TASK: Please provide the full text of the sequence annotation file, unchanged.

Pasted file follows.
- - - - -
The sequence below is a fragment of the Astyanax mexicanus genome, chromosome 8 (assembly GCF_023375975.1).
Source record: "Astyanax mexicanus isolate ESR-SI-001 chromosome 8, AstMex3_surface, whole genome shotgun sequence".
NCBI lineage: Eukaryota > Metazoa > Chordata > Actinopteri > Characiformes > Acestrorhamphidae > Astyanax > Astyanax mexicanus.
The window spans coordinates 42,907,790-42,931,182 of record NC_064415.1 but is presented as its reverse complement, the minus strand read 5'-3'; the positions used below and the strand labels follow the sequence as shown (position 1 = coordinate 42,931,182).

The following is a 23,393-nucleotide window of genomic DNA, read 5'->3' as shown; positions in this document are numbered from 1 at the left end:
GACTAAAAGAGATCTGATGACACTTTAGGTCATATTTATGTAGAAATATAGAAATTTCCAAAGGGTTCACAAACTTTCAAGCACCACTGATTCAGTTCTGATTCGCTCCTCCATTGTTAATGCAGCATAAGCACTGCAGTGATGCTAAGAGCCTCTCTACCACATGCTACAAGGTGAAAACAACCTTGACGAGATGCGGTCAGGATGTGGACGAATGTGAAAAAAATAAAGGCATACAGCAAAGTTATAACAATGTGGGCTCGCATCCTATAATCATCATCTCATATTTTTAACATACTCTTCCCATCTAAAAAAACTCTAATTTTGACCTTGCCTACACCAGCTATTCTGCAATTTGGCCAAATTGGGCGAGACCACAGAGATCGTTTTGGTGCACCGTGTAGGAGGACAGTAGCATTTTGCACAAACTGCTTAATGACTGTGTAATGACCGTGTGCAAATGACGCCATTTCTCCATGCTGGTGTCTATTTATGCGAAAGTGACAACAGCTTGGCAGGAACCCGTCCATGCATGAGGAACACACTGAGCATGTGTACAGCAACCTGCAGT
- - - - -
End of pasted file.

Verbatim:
The sequence below is a fragment of the Astyanax mexicanus genome, chromosome 8 (assembly GCF_023375975.1).
Source record: "Astyanax mexicanus isolate ESR-SI-001 chromosome 8, AstMex3_surface, whole genome shotgun sequence".
NCBI lineage: Eukaryota > Metazoa > Chordata > Actinopteri > Characiformes > Acestrorhamphidae > Astyanax > Astyanax mexicanus.
The window spans coordinates 42,907,790-42,931,182 of record NC_064415.1 but is presented as its reverse complement, the minus strand read 5'-3'; the positions used below and the strand labels follow the sequence as shown (position 1 = coordinate 42,931,182).

The following is a 23,393-nucleotide window of genomic DNA, read 5'->3' as shown; positions in this document are numbered from 1 at the left end:
GACTAAAAGAGATCTGATGACACTTTAGGTCATATTTATGTAGAAATATAGAAATTTCCAAAGGGTTCACAAACTTTCAAGCACCACTGATTCAGTTCTGATTCGCTCCTCCATTGTTAATGCAGCATAAGCACTGCAGTGATGCTAAGAGCCTCTCTACCACATGCTACAAGGTGAAAACAACCTTGACGAGATGCGGTCAGGATGTGGACGAATGTGAAAAAAATAAAGGCATACAGCAAAGTTATAACAATGTGGGCTCGCATCCTATAATCATCATCTCATATTTTTAACATACTCTTCCCATCTAAAAAAACTCTAATTTTGACCTTGCCTACACCAGCTATTCTGCAATTTGGCCAAATTGGGCGAGACCACAGAGATCGTTTTGGTGCACCGTGTAGGAGGACAGTAGCATTTTGCACAAACTGCTTAATGACTGTGTAATGACCGTGTGCAAATGACGCCATTTCTCCATGCTGGTGTCTATTTATGCGAAAGTGACAACAGCTTGGCAGGAACCCGTCCATGCATGAGGAACACACTGAGCATGTGTACAGCAACCTGCAGT